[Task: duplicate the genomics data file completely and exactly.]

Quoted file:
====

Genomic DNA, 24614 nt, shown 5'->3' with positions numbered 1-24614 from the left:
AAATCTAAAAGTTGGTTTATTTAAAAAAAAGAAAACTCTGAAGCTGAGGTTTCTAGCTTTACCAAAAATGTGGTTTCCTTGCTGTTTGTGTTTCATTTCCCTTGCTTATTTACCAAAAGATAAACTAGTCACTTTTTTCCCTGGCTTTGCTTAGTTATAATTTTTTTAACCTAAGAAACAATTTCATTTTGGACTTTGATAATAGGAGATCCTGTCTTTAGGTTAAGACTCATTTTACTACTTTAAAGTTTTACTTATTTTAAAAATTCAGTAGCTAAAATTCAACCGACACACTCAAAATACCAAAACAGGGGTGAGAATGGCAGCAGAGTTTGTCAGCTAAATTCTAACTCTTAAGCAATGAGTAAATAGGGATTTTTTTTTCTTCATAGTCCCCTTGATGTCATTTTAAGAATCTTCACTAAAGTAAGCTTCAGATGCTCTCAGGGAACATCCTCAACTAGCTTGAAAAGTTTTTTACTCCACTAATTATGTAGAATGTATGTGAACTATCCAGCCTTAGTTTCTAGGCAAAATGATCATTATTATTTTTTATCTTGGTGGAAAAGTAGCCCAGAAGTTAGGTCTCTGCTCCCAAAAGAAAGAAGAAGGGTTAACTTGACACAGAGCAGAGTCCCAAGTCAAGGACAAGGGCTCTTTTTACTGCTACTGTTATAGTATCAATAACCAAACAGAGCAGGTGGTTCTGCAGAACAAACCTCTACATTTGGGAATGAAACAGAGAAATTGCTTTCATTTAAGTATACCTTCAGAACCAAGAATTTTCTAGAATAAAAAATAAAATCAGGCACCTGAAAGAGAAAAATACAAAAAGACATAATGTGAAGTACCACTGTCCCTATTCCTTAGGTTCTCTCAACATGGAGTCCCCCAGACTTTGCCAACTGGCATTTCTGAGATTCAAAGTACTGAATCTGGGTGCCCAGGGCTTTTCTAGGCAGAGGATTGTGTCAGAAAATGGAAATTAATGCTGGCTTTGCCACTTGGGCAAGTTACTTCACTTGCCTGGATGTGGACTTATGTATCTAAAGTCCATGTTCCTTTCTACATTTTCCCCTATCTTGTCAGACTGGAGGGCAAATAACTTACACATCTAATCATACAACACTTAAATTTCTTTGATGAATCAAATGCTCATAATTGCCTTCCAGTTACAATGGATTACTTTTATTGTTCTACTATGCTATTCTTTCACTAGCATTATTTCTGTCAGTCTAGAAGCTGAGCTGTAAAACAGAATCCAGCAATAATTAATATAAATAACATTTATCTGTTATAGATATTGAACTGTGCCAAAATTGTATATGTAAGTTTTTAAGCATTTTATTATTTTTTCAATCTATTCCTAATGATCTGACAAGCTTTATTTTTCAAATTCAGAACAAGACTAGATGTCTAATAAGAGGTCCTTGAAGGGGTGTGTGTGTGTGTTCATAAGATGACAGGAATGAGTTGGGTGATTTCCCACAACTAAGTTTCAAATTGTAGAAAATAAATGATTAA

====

Genomic DNA, 24614 nt, shown 5'->3' with positions numbered 1-24614 from the left:
AAATCTAAAAGTTGGTTTATTTAAAAAAAAGAAAACTCTGAAGCTGAGGTTTCTAGCTTTACCAAAAATGTGGTTTCCTTGCTGTTTGTGTTTCATTTCCCTTGCTTATTTACCAAAAGATAAACTAGTCACTTTTTTCCCTGGCTTTGCTTAGTTATAATTTTTTTAACCTAAGAAACAATTTCATTTTGGACTTTGATAATAGGAGATCCTGTCTTTAGGTTAAGACTCATTTTACTACTTTAAAGTTTTACTTATTTTAAAAATTCAGTAGCTAAAATTCAACCGACACACTCAAAATACCAAAACAGGGGTGAGAATGGCAGCAGAGTTTGTCAGCTAAATTCTAACTCTTAAGCAATGAGTAAATAGGGATTTTTTTTTCTTCATAGTCCCCTTGATGTCATTTTAAGAATCTTCACTAAAGTAAGCTTCAGATGCTCTCAGGGAACATCCTCAACTAGCTTGAAAAGTTTTTTACTCCACTAATTATGTAGAATGTATGTGAACTATCCAGCCTTAGTTTCTAGGCAAAATGATCATTATTATTTTTTATCTTGGTGGAAAAGTAGCCCAGAAGTTAGGTCTCTGCTCCCAAAAGAAAGAAGAAGGGTTAACTTGACACAGAGCAGAGTCCCAAGTCAAGGACAAGGGCTCTTTTTACTGCTACTGTTATAGTATCAATAACCAAACAGAGCAGGTGGTTCTGCAGAACAAACCTCTACATTTGGGAATGAAACAGAGAAATTGCTTTCATTTAAGTATACCTTCAGAACCAAGAATTTTCTAGAATAAAAAATAAAATCAGGCACCTGAAAGAGAAAAATACAAAAAGACATAATGTGAAGTACCACTGTCCCTATTCCTTAGGTTCTCTCAACATGGAGTCCCCCAGACTTTGCCAACTGGCATTTCTGAGATTCAAAGTACTGAATCTGGGTGCCCAGGGCTTTTCTAGGCAGAGGATTGTGTCAGAAAATGGAAATTAATGCTGGCTTTGCCACTTGGGCAAGTTACTTCACTTGCCTGGATGTGGACTTATGTATCTAAAGTCCATGTTCCTTTCTACATTTTCCCCTATCTTGTCAGACTGGAGGGCAAATAACTTACACATCTAATCATACAACACTTAAATTTCTTTGATGAATCAAATGCTCATAATTGCCTTCCAGTTACAATGGATTACTTTTATTGTTCTACTATGCTATTCTTTCACTAGCATTATTTCTGTCAGTCTAGAAGCTGAGCTGTAAAACAGAATCCAGCAATAATTAATATAAATAACATTTATCTGTTATAGATATTGAACTGTGCCAAAATTGTATATGTAAGTTTTTAAGCATTTTATTATTTTTTCAATCTATTCCTAATGATCTGACAAGCTTTATTTTTCAAATTCAGAACAAGACTAGATGTCTAATAAGAGGTCCTTGAAGGGGTGTGTGTGTGTGTTCATAAGATGACAGGAATGAGTTGGGTGATTTCCCACAACTAAGTTTCAAATTGTAGAAAATAAATGATTAA